Quincy Marshall O'Keefe
Induction Year: 1979
The Greeneville Democrat-Sun
Quincy Marshall O'Keefe was born in Greeneville, Tennessee, just a year after the close of the Civil War and by the time of her death nearly 92 years later she had left an indelible mark on her community and east Tennessee.
She did it the hard way. First, as a self-taught school teacher whose gifts as a sensitive and imaginative instructor were recounted by hundreds of her students for years after they had left her classroom. And then, much later, as a newspaper editor whose gentle columns and nature stories were clipped and saved by many, just as her trenchant political stories and perceptive editorials were respected--even feared by some--and frequently quoted in larger journals.
Quincy Marshall did not start out to be either a school teacher or an editor. As the daughter of a former Confederate Army doctor who after the war was trying to eke out a living in a still highly partisan Union area, Quincy Marshall and her four younger sisters grew up in a family with little money and even less chance for a formal education.
Their mother taught them at home, in addition to giving piano lessons to help support the family.
As a young woman in the 1880s, when a college degree was not required, she became a teacher while continuing her own self-education. In 1888 she was married to William H. O'Keefe and they became parents of four daughters. It was one of those daughters, Edith O'Keefe Susong, who convinced her mother that, at the age of 54, she should become editor of the Greeneville Democrat-Sun.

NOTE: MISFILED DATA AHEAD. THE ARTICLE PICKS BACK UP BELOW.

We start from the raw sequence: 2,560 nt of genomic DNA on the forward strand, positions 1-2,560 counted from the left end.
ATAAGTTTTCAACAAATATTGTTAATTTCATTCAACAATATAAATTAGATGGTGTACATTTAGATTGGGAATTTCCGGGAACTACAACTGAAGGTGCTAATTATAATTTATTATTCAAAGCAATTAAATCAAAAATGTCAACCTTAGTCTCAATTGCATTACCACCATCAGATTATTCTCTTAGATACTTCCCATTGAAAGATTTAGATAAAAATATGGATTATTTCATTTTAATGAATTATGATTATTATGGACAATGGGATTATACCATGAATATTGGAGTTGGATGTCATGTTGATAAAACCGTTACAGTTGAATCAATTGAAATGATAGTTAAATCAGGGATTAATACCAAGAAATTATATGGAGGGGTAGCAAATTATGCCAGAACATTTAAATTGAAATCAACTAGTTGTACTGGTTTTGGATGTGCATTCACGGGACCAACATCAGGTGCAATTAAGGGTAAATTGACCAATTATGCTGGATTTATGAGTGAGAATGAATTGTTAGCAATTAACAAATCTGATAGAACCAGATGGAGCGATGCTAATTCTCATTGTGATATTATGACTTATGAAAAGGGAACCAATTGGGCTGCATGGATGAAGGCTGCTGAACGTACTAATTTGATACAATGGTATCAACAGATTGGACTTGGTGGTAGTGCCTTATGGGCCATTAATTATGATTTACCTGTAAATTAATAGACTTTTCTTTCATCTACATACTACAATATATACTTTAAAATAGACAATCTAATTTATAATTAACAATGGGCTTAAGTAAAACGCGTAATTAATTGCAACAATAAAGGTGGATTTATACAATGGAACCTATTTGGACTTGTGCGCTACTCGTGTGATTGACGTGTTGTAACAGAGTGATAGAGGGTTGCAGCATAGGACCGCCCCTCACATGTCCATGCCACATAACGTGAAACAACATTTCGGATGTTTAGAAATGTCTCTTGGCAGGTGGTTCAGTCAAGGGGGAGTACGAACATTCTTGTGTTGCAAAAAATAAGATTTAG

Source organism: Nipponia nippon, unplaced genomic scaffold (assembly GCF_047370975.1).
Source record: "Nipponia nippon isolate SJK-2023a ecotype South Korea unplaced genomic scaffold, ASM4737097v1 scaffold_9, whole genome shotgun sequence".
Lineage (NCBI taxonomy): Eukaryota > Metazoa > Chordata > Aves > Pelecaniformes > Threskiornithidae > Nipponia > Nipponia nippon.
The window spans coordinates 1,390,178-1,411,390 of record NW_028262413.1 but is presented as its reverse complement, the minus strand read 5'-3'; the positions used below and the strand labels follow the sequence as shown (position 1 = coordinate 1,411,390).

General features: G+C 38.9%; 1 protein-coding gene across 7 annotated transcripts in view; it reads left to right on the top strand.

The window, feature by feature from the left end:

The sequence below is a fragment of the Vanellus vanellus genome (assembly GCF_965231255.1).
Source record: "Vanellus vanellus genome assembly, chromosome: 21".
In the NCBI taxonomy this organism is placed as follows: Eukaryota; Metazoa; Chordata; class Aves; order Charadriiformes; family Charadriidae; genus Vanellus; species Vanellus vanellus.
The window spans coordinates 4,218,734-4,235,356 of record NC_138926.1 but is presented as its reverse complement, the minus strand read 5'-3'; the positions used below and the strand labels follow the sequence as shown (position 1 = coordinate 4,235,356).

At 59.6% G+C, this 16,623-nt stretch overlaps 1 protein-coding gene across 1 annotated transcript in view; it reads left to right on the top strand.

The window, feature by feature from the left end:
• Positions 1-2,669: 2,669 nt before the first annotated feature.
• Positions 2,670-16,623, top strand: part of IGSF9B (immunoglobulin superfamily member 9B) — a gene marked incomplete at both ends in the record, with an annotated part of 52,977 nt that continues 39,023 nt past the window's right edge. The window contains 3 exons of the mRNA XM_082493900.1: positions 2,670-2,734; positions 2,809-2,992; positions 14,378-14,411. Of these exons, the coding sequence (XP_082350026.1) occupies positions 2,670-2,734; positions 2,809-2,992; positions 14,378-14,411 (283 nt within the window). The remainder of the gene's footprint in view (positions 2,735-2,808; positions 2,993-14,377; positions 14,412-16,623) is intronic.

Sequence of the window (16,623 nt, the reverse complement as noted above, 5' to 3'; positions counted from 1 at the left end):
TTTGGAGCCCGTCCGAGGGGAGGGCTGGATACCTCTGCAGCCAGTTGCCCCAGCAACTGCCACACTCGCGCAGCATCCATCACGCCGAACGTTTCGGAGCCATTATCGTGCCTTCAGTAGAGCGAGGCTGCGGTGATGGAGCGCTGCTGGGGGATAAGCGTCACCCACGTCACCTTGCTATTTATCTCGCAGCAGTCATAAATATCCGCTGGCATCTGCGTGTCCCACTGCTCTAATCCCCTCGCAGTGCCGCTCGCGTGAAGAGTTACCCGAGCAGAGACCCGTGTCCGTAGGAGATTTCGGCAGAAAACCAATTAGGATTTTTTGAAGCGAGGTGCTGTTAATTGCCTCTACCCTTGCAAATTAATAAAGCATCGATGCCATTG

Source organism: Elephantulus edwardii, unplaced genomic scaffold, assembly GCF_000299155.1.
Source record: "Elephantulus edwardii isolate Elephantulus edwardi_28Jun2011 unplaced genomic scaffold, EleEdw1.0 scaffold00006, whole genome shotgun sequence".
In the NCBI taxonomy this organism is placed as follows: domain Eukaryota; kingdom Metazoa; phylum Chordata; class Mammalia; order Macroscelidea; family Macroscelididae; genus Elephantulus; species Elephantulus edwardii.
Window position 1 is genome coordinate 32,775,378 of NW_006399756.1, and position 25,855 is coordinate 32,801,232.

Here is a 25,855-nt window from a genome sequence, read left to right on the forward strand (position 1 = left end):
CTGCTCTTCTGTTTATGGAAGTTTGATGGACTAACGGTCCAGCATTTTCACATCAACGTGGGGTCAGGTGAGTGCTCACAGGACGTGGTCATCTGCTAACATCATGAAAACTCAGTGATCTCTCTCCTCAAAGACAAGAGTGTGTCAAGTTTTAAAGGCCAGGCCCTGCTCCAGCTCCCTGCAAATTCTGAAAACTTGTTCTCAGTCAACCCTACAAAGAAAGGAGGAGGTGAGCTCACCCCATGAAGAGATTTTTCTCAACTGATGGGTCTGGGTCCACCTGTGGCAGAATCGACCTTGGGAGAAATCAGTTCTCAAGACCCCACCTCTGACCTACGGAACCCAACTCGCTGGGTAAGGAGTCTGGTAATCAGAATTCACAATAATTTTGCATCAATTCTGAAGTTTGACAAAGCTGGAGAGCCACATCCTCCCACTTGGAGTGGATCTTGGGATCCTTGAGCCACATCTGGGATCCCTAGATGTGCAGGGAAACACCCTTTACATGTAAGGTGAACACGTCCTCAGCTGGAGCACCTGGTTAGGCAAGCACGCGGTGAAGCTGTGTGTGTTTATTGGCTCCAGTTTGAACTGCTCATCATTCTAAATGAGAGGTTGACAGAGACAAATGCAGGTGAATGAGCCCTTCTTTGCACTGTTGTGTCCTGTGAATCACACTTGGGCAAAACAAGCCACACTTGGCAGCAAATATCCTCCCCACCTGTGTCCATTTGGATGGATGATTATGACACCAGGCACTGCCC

Mrs. Susong had taken over a small weekly in Greeneville in 1916 without previous journalistic or business experience. Four years later she bought one of the two competitive newspapers in town. That same year the second suspended publication.
Eager to buy this paper also and combine the three, but without adequate resources, Mrs. Susong persuaded her parents to become her partners. Mr. O'Keefe became business manager and Mrs. O'Keefe, somewhat reluctantly, became the editor.
Her new career may have surprised some who did not know that the delicate, genteel, deeply religious lady was also a skilled writer with passionately held convictions. They soon learned that she could write with beauty of the forest and flowers one day and the next produce a graphically detailed, carefully reasoned, and often controversial editorial about local, national or international events that would leave the whole town talking.
She fought eloquently through her writings and numerous personal contacts in support of what she believed was right and just, until, at 86, her health failed and she was no longer able to write.
Her influence was such that a reader survey taken during her most active years to pinpoint the most popular feature in the Sun showed her "QMO" column--the initials she used to sign work--competed for first place with a very popular comic strip of the time.